Michael Nordine of IndieWire gave the film a B, saying, "Directed once again by Dean DeBlois, The Hidden World strikes a bittersweet chord in reminding its young audience that all good things — including the age of dragons — must come to an end." He later went on to applaud the CGI, lauding the "arresting visuals", and stating that "The animation itself is striking — an early sequence in which the sky is filled with dragons is an early sign of the visual treats to come — and ends up being the film's highlight."[50] Ben Kenigsberg of the New York Times gave a positive review of the characters and emotional messages of the film, writing "More bittersweet and less triumphal than its predecessors, and directed by a returning Dean DeBlois, “The Hidden World” concerns the exigencies that Hiccup faces as a leader, both politically and personally. If you truly love that dragon you trained, its message says, let him go."[51]

Conversely, some critics felt the film had the presence of too many juggled sub-plots and an obligatory ending, with Movie Crypt concluding that "Fans will enjoy seeing their characters grown and progressing as story arcs are closed, but the final resolution rings hollow. Ultimately, none of it appeared necessary other than a need to say goodbye; the dragons and their champions certainly earned a better conclusion than that."[52] Kerry Lengel of Arizona Republic says that "The plot is thin and holey and the characters are mostly just a single gag set on repeat" and calls it "a lazy effort."[53]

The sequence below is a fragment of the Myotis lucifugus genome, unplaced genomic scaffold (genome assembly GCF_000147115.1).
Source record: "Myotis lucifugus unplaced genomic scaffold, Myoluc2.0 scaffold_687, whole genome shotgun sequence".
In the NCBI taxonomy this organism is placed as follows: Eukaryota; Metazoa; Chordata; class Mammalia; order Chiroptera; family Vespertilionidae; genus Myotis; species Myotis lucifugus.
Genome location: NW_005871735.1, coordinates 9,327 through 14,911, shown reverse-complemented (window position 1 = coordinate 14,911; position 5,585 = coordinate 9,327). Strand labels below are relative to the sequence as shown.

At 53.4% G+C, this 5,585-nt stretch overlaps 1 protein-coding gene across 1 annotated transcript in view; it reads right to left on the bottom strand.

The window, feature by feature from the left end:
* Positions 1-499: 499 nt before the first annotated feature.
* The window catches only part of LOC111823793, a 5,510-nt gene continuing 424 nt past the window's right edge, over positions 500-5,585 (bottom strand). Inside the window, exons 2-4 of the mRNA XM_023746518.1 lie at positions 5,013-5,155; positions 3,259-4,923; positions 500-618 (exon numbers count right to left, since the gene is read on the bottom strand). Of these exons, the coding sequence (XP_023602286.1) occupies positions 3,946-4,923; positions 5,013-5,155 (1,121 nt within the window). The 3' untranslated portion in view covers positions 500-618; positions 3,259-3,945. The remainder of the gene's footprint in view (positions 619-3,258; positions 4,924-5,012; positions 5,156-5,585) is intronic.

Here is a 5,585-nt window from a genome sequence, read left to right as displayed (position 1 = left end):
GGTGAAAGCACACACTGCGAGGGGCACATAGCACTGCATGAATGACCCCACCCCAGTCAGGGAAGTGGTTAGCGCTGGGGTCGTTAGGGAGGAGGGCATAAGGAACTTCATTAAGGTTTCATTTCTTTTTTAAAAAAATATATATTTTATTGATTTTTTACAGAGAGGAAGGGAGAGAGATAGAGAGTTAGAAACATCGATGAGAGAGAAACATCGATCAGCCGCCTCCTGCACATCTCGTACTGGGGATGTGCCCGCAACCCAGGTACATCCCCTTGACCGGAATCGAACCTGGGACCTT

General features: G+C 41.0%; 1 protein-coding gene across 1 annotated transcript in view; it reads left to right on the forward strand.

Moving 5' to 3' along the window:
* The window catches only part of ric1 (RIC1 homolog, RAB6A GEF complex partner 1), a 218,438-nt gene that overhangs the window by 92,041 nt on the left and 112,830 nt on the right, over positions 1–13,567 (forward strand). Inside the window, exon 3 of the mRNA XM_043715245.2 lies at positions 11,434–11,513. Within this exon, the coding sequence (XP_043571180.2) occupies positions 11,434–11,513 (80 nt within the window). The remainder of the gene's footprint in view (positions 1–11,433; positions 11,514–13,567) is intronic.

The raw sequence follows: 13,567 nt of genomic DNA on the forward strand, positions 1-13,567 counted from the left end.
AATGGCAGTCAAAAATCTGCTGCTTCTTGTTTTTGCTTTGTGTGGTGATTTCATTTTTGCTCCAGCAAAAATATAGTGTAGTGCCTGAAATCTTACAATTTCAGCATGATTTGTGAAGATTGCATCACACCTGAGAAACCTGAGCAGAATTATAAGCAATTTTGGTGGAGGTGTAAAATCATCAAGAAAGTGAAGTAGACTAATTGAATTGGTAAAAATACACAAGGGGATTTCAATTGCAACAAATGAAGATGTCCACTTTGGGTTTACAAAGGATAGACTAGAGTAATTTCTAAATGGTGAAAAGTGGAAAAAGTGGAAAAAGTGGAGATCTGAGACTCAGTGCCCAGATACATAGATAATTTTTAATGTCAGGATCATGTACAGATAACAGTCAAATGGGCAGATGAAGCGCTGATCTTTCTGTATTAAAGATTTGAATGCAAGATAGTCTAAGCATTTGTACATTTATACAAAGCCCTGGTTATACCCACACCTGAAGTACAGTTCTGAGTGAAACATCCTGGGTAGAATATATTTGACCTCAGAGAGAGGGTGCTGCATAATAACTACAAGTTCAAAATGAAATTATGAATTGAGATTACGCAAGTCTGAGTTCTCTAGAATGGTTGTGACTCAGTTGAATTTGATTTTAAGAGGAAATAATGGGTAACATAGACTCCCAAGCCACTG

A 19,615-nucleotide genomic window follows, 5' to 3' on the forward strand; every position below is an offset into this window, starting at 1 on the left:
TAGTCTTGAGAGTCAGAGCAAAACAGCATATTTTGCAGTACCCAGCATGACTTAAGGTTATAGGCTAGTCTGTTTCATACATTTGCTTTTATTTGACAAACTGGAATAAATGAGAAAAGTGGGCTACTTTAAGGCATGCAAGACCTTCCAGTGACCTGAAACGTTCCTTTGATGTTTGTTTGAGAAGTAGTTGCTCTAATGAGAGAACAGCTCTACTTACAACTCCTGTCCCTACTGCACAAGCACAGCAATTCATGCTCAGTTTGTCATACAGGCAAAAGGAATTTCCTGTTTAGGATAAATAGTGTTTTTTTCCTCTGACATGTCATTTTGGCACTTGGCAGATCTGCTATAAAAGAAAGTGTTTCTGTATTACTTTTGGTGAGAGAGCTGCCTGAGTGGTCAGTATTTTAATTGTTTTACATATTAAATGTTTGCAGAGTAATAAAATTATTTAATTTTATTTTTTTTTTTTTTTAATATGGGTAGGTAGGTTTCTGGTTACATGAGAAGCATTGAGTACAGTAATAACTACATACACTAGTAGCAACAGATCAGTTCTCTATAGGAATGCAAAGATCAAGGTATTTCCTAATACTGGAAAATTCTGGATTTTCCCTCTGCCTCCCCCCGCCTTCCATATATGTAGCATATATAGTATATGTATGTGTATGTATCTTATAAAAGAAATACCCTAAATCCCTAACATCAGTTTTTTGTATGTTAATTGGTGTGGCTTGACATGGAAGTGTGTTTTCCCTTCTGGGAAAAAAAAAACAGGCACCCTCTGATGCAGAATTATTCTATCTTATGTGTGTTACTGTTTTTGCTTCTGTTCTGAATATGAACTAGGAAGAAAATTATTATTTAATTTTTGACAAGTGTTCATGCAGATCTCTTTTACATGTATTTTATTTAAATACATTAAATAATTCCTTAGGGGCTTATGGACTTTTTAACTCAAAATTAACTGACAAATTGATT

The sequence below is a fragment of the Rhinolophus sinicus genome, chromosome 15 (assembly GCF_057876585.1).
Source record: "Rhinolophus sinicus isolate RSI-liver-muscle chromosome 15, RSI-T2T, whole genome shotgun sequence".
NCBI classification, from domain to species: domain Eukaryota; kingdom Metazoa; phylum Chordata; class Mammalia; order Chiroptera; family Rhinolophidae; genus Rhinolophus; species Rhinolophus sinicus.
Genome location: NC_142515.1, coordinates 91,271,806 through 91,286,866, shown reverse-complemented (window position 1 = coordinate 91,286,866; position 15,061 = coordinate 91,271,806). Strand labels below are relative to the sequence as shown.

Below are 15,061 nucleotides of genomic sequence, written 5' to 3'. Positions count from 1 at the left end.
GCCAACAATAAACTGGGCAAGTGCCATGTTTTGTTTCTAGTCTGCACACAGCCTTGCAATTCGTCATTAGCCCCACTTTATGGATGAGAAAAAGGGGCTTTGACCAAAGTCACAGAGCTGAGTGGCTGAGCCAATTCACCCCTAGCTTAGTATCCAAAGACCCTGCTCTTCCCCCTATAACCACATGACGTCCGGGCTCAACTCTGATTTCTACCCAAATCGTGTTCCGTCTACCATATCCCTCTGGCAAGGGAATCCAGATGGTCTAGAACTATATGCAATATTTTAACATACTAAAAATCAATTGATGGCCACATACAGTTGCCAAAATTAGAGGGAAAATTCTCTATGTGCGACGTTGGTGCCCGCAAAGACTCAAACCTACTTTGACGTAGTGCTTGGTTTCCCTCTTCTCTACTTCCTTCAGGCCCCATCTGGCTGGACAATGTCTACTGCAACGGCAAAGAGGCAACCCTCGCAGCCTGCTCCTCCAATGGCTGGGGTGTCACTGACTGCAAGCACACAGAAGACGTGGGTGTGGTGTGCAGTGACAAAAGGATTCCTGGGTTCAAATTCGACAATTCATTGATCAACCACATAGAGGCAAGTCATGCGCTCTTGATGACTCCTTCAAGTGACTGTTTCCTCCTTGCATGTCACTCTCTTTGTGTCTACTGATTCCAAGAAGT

Accolades

Accolades received by How to Train Your Dragon: The Hidden World
Award Date of ceremony Category Recipient(s) Result Ref.
Academy Awards February 9, 2020 Best Animated Feature Dean DeBlois, Bonnie Arnold, and Brad Lewis Nominated [54]
Annie Awards January 25, 2020 Best Animated Feature How to Train Your Dragon: The Hidden World Nominated [55]
Outstanding Achievement for Character Animation in a Feature Production Dane Stogner and Rani Naamani Nominated
Outstanding Achievement for Production Design in an Animated Feature Production Pierre-Olivier Vincent, Kirsten Kawamura, Woonyoung Jung, and Iuri Lioi Nominated
Outstanding Achievement for Writing in an Animated Feature Production Dean DeBlois Nominated
Outstanding Achievement for Editorial in an Animated Feature Production John K. Carr, Mark Hester, and Mary Blee Nominated
Art Directors Guild Awards February 1, 2020 Excellence in Production Design for a Animated Film Pierre-Olivier Vincent Nominated [56]
Artios Awards January 30, 2020 Animation Christi Soper Hilt Nominated [57]
Chicago Film Critics Association Awards December 14, 2019 Best Animated Film How to Train Your Dragon: The Hidden World Nominated [58][59]
Cinema Audio Society Awards January 25, 2020 Outstanding Achievement in Sound Mixing for a Motion Picture – Animated Tighe Sheldon, Scott R. Lewis, Shawn Murphy, Gary Rizzo, and Blake Collins Nominated [60]
Critics' Choice Movie Awards January 12, 2020 Best Animated Feature How to Train Your Dragon: The Hidden World Nominated [61]
Detroit Film Critics Society Awards December 9, 2019 Best Animated Feature How to Train Your Dragon: The Hidden World Nominated [62]
Florida Film Critics Circle Awards December 23, 2019 Best Animated Film How to Train Your Dragon: The Hidden World Nominated [62]
Georgia Film Critics Association Awards January 10, 2020 Best Animated Film How to Train Your Dragon: The Hidden World Nominated [62]
Golden Globe Awards January 5, 2020 Best Animated Feature Film How to Train Your Dragon: The Hidden World Nominated [63]
Golden Reel Awards February 6, 2020 Outstanding Achievement in Sound Editing – Sound Effects, Foley, Dialogue and ADR for Animated Feature Film Randy Thom, Brian Chumney, Leff Lefferts, Al Nelson, Jonathan Borland, Malcolm Fife, Dee Selby, Jana Vance, and Geoff Vaughan Nominated [64]
Golden Trailer Awards May 29, 2019 Best Animation/Family TV Spot "Heroes" (Inside Job) Nominated [65][66]